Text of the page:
You may believe that your back or leg pain is only being caused by mechanical pressure on a nerve.  Mechanical pressure can play a role, but did you know that pain producing chemicals have been identified in your spine? Read on to learn how we deal with this chemical irritation. 

In recent years we have learned that there is a strong chemical component to back and nerve pain. I think we are still in the infancy of understanding this process and all the ramifications.

A recent study in European Spine Journal took a look at how the levels of inflammatory chemicals in the discs impacted a person’s pain levels and disability.  They biopsied both the inside of the disc (nucleus pulposes) and the outer layers of disc (annulus fibrousus). 34 patients studied with an average age of 53 years.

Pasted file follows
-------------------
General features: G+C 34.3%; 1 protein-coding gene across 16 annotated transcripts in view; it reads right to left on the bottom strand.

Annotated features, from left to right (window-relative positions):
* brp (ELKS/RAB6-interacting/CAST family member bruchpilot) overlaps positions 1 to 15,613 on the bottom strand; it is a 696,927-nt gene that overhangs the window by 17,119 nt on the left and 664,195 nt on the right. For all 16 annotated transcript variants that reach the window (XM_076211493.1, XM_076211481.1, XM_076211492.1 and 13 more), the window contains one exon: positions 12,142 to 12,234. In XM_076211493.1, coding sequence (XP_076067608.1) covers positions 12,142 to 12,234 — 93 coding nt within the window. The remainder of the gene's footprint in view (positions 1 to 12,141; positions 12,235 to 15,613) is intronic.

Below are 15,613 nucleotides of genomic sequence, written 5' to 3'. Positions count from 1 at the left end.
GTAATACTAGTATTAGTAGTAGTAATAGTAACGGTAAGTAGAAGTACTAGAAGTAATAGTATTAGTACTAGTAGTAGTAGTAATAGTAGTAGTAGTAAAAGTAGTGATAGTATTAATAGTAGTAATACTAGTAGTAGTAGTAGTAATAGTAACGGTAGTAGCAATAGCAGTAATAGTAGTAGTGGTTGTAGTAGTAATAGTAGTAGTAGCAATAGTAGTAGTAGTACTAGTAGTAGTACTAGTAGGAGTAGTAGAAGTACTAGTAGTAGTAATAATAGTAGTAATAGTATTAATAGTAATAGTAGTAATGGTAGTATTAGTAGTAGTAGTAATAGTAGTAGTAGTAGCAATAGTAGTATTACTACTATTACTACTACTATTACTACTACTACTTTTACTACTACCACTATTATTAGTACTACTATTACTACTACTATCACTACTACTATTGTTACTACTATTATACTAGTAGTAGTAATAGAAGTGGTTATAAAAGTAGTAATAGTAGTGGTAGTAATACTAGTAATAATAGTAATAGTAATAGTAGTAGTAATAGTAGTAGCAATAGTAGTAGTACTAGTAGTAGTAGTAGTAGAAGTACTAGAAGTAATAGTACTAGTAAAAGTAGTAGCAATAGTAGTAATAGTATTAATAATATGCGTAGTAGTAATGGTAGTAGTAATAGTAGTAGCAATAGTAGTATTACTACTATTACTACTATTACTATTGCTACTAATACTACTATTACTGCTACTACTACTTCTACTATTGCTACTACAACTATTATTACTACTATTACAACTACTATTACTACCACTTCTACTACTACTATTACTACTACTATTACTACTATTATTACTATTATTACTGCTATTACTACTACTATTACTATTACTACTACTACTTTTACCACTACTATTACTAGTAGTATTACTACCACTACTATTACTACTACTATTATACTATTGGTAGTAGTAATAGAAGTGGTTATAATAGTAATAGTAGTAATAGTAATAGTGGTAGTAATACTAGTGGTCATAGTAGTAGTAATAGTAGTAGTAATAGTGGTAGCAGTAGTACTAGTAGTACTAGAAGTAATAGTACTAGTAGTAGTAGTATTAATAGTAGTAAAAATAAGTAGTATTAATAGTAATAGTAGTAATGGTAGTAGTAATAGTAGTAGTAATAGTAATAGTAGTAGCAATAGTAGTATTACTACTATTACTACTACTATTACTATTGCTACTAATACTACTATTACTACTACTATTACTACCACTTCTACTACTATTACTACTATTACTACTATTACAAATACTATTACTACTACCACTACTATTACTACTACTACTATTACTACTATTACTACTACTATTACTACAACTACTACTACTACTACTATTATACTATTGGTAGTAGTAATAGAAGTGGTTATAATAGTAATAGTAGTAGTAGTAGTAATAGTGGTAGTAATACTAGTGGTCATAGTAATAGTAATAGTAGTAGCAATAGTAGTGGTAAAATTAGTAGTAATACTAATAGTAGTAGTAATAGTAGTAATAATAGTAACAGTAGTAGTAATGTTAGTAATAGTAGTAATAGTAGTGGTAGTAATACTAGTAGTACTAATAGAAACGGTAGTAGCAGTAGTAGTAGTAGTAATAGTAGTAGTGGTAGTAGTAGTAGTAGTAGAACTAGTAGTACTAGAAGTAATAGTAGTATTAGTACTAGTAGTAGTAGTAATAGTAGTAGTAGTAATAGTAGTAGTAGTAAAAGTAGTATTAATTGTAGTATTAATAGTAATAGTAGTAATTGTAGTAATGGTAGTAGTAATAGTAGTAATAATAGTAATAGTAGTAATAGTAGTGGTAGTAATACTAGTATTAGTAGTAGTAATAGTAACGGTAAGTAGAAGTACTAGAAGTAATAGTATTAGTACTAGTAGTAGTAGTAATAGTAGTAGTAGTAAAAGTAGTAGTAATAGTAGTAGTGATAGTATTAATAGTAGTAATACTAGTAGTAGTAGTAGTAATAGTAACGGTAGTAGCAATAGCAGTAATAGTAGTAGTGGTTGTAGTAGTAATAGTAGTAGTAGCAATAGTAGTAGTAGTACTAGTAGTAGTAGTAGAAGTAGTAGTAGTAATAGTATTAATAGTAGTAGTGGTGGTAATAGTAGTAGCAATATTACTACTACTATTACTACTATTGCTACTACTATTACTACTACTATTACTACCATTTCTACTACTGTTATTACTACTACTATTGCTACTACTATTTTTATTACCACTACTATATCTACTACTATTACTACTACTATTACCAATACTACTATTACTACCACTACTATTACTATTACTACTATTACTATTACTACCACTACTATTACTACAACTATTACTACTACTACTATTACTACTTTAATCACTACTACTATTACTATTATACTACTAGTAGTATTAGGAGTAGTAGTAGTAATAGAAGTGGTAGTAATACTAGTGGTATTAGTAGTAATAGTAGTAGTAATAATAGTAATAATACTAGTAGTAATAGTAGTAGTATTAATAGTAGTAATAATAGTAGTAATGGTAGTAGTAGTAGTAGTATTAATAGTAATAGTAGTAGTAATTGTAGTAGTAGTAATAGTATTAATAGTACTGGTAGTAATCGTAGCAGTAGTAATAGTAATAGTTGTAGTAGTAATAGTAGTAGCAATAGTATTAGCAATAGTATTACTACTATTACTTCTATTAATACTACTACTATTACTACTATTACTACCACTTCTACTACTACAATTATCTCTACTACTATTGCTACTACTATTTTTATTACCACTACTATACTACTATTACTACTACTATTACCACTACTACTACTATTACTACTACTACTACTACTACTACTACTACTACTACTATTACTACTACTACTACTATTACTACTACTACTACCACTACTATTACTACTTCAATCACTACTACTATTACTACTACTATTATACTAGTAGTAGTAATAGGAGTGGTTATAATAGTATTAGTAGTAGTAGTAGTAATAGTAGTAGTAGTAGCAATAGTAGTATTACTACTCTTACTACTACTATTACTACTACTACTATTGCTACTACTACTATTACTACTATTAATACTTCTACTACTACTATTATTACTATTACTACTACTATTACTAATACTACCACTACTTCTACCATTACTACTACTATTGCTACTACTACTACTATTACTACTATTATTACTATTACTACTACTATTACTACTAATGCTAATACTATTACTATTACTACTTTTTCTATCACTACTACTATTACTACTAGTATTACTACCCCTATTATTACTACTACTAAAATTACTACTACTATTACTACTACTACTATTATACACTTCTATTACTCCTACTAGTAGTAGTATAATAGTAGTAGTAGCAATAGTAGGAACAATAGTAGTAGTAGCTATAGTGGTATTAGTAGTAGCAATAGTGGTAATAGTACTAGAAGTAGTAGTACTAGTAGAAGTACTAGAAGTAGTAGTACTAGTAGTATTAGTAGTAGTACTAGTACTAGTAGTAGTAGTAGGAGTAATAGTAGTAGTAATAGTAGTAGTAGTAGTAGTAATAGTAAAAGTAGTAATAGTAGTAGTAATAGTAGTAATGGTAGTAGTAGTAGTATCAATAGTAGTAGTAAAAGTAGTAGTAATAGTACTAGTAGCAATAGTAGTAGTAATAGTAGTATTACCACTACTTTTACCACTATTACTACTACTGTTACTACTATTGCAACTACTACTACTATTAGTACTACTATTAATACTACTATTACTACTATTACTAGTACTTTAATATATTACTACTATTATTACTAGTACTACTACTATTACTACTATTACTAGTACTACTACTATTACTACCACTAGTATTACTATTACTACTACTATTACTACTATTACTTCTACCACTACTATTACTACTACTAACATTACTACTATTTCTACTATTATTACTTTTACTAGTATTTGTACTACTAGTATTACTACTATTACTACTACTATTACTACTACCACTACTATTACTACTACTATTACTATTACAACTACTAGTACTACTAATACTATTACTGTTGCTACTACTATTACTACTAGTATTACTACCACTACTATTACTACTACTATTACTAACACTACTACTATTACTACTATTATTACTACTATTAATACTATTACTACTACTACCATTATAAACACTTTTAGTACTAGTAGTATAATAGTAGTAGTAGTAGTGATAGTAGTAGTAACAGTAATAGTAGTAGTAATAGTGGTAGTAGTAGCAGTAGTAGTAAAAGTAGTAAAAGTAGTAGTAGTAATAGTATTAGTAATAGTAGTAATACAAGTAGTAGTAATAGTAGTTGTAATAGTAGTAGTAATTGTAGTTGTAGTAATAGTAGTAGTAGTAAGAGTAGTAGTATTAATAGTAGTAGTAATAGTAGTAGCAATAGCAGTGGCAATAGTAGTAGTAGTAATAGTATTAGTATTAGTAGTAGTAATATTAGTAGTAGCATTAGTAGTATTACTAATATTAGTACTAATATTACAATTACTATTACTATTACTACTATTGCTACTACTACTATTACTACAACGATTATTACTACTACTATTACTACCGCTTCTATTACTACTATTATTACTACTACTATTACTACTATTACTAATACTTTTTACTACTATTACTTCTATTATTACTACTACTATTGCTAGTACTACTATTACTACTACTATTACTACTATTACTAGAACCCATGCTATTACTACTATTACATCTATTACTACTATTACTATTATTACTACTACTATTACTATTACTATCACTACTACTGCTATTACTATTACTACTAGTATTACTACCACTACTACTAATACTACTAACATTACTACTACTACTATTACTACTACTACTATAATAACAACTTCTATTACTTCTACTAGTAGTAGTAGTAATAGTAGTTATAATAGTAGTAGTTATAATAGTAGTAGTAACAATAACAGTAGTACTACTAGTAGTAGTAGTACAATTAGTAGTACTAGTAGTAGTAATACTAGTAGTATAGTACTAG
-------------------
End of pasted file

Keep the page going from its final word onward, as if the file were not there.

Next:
The study concluded that both the intensity of low back pain and the degree of disability was associated with the level of these inflammatory chemicals in the disc. 

As treating physicians this is important information for us to know. We must ask ourselves what treatments might help reduce the production of these chemicals? More research must be done but we do our best to apply the knowledge we currently have. 

We know chronic compression is one of the reasons these chemicals are produced. That is why I use Cox distraction manipulation to decompress the discs in an effort to reduce the mechanical and chemical effects of compression. I also recommend glucosamine and chondroitin sulfate supplementation to reduce inflammation and improve the health of the disc. Other supplements such as curcumin have also been shown to have anti-inflammatory effects.  



Sanjay S Aripaka, R BechAzeddine, L M Jørgensen, S A Chughtai, C Gaarde, T Bendix, J D

Mikkelsen: Low Back Pain Scores Correlate With The Cytokine Mrna Level In Lumbar Disc

Biopsies: A Study Of Inflammatory Markers In Patients Undergoing Lumbar Spinal Fusion. Eur

Spine J 2021

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